Lazarus Howlett arrived in Hobart on the Woodford (2) on 25 August 1928 having been transported for 7 years for larceny. Born on 30 August 1801[46] and an agricultural labourer, he left a wife and two children in Tadderston, Suffolk.[47] Although he ‘behaved well’ during transportation, he was described as ‘conniving and with bad connections’.[48] Between March 1831 and March 1833 he was charged with four minor offences, two of which were dismissed and the third resulted in a severe reprimand for disobedience of orders. His final transgression in March 1833 for neglect of duty, while assigned to Henry Jellicoe, resulted in him being returned to the Public Works and serving six months on the Constitution Hill road party with a recommendation that he not be re assigned in the district of Richmond or Campbell Town having formed bad connections in the district.[49]

Lazarus was granted a certificate of freedom on 24 July 1834.[50] In early December 1837 he was in gaol facing unspecified charges but was found not guilty by the Supreme Court on 23 December 1837.[51]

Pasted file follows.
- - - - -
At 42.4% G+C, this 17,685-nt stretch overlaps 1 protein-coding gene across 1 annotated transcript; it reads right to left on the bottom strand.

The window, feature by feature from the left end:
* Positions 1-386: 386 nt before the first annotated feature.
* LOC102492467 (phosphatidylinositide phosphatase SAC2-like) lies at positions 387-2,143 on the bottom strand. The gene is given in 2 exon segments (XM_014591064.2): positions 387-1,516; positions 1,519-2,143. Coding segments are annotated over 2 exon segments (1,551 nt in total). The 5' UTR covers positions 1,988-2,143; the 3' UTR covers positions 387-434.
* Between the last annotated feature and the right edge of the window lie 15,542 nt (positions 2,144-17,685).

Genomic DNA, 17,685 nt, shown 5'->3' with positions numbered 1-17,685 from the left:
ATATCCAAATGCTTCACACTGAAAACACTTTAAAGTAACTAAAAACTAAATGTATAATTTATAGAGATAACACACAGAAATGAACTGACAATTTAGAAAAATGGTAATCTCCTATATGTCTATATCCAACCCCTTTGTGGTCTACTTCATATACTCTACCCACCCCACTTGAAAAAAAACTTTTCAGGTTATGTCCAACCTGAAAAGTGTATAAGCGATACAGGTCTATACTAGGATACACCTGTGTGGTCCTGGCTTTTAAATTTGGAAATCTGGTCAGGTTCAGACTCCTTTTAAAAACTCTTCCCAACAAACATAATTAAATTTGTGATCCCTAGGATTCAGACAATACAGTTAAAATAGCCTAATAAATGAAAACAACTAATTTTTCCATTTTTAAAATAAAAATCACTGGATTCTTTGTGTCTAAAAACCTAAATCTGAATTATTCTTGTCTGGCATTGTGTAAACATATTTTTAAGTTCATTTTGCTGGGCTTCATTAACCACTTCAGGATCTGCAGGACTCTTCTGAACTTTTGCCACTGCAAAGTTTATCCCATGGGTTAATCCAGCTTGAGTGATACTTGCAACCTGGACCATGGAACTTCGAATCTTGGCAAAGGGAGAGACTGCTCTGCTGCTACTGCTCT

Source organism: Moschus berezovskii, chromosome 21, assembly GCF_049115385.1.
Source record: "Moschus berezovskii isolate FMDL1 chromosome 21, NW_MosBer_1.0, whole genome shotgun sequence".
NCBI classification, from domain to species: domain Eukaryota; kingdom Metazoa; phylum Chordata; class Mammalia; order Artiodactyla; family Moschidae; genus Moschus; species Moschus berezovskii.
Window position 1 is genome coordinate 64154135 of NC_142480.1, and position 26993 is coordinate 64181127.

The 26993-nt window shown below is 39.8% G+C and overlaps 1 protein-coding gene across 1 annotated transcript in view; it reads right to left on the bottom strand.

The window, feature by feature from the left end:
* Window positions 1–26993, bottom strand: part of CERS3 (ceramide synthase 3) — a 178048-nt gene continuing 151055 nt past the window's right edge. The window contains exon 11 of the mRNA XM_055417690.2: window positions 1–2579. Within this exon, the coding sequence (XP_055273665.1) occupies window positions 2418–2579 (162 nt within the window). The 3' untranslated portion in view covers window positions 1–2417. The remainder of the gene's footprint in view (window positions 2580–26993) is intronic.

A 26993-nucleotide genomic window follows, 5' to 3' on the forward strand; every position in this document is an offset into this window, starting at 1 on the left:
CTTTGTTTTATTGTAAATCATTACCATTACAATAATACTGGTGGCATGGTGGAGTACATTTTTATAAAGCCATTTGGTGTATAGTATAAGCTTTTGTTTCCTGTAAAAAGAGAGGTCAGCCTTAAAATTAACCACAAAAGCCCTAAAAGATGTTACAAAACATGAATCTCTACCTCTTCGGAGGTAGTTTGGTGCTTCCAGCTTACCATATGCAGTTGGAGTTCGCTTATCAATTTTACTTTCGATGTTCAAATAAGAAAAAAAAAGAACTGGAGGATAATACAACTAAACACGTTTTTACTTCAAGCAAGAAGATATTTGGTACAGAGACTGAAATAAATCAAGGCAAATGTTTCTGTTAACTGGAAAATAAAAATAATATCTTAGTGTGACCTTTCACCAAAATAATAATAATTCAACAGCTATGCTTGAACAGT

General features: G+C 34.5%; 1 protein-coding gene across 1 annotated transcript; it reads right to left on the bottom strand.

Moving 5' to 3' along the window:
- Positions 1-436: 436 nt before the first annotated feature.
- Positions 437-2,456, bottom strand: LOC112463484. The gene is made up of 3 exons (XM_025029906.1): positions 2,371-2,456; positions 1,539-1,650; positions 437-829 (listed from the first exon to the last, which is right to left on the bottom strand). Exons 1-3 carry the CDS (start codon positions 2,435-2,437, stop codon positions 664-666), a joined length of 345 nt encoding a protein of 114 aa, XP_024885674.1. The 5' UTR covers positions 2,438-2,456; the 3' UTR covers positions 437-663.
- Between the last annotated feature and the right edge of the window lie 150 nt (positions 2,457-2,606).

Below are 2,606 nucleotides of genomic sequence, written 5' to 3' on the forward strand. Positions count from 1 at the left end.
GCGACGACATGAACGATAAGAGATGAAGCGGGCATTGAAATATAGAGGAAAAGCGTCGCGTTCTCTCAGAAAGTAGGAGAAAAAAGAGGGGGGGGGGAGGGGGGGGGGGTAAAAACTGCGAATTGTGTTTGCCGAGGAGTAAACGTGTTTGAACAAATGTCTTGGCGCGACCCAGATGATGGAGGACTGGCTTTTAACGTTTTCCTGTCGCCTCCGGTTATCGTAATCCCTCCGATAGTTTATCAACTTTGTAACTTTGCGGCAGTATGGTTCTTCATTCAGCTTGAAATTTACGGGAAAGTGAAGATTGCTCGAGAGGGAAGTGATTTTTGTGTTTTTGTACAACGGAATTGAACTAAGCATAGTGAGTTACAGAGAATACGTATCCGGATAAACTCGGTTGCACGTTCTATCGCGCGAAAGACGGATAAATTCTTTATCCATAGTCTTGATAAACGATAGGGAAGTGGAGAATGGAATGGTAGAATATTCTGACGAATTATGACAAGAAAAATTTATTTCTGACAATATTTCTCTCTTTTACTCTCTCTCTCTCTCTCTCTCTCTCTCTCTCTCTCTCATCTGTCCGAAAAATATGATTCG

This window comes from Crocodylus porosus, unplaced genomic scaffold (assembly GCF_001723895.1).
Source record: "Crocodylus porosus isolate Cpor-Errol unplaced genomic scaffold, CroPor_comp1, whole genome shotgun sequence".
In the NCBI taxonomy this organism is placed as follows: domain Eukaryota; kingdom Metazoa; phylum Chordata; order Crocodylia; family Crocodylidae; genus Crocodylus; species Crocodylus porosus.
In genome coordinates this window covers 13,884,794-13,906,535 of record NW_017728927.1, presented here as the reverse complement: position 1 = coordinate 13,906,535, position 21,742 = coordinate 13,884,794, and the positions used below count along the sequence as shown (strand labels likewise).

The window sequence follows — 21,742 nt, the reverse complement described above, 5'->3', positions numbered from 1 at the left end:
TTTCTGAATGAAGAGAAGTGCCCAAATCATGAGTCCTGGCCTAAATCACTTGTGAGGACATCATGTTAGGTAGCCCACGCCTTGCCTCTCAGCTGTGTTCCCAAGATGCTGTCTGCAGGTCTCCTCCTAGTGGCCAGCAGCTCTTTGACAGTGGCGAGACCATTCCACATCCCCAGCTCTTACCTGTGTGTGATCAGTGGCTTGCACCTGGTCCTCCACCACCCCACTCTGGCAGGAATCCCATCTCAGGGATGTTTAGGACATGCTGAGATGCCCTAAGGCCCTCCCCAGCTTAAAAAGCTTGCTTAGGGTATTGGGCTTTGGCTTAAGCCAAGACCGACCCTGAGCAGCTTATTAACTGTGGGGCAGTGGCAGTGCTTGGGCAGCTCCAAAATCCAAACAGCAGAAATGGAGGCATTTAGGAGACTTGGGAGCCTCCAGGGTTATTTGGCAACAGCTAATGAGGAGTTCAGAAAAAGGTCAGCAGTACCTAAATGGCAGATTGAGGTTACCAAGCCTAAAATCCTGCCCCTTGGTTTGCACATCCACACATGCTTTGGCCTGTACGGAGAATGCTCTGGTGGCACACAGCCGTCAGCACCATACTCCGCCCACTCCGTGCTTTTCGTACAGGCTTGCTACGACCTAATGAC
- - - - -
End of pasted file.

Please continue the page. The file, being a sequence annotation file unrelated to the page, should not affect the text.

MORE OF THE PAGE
But Lazarus did return to the Richmond district. He obviously underwent some financial pressure at times as he was sued for distress for rent by his landlord Richard Morgan in 1843.[52] However, it seems he eventually became a successful sheep and cattle farmer and, over time, bought, sold and leased multiple parcels of land and livestock in the local district of Yarlington, Monmouth, as did his sons John and Charles.[53]

Lazarus appears to have been an active member of the local community who donated £1.2.6 to the Patriotic War Fund in 1855;[54] sat as a Supreme Court jury member on a cattle stealing case in 1861;[55] supported a petition for the nomination of John Lord to the Legislative Council in 1873;[56] and in 1876 petitioned the Governor in Council to re zone local access roads.[57]